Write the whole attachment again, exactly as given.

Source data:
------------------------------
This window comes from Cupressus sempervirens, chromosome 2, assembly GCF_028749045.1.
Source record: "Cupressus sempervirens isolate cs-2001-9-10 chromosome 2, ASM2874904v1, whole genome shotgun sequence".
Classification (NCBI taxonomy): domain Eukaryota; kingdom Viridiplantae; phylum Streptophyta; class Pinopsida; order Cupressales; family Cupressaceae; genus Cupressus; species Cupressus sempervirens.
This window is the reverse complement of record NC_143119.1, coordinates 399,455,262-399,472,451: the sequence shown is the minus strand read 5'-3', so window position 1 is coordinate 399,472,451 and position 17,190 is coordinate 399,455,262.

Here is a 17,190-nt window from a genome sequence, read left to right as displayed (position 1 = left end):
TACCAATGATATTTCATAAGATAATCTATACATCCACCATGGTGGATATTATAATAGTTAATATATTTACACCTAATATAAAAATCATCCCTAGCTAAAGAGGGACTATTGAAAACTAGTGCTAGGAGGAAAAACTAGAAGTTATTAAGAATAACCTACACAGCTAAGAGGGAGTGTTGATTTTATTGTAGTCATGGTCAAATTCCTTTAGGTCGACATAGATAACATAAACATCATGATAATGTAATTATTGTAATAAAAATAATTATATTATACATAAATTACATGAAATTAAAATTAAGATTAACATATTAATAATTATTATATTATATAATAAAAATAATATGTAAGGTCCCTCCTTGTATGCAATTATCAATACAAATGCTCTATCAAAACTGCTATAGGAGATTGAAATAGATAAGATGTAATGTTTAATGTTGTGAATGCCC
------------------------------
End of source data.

This window comes from Cupressus sempervirens, chromosome 2, assembly GCF_028749045.1.
Source record: "Cupressus sempervirens isolate cs-2001-9-10 chromosome 2, ASM2874904v1, whole genome shotgun sequence".
Classification (NCBI taxonomy): domain Eukaryota; kingdom Viridiplantae; phylum Streptophyta; class Pinopsida; order Cupressales; family Cupressaceae; genus Cupressus; species Cupressus sempervirens.
This window is the reverse complement of record NC_143119.1, coordinates 399,455,262-399,472,451: the sequence shown is the minus strand read 5'-3', so window position 1 is coordinate 399,472,451 and position 17,190 is coordinate 399,455,262.

Here is a 17,190-nt window from a genome sequence, read left to right as displayed (position 1 = left end):
TACCAATGATATTTCATAAGATAATCTATACATCCACCATGGTGGATATTATAATAGTTAATATATTTACACCTAATATAAAAATCATCCCTAGCTAAAGAGGGACTATTGAAAACTAGTGCTAGGAGGAAAAACTAGAAGTTATTAAGAATAACCTACACAGCTAAGAGGGAGTGTTGATTTTATTGTAGTCATGGTCAAATTCCTTTAGGTCGACATAGATAACATAAACATCATGATAATGTAATTATTGTAATAAAAATAATTATATTATACATAAATTACATGAAATTAAAATTAAGATTAACATATTAATAATTATTATATTATATAATAAAAATAATATGTAAGGTCCCTCCTTGTATGCAATTATCAATACAAATGCTCTATCAAAACTGCTATAGGAGATTGAAATAGATAAGATGTAATGTTTAATGTTGTGAATGCCC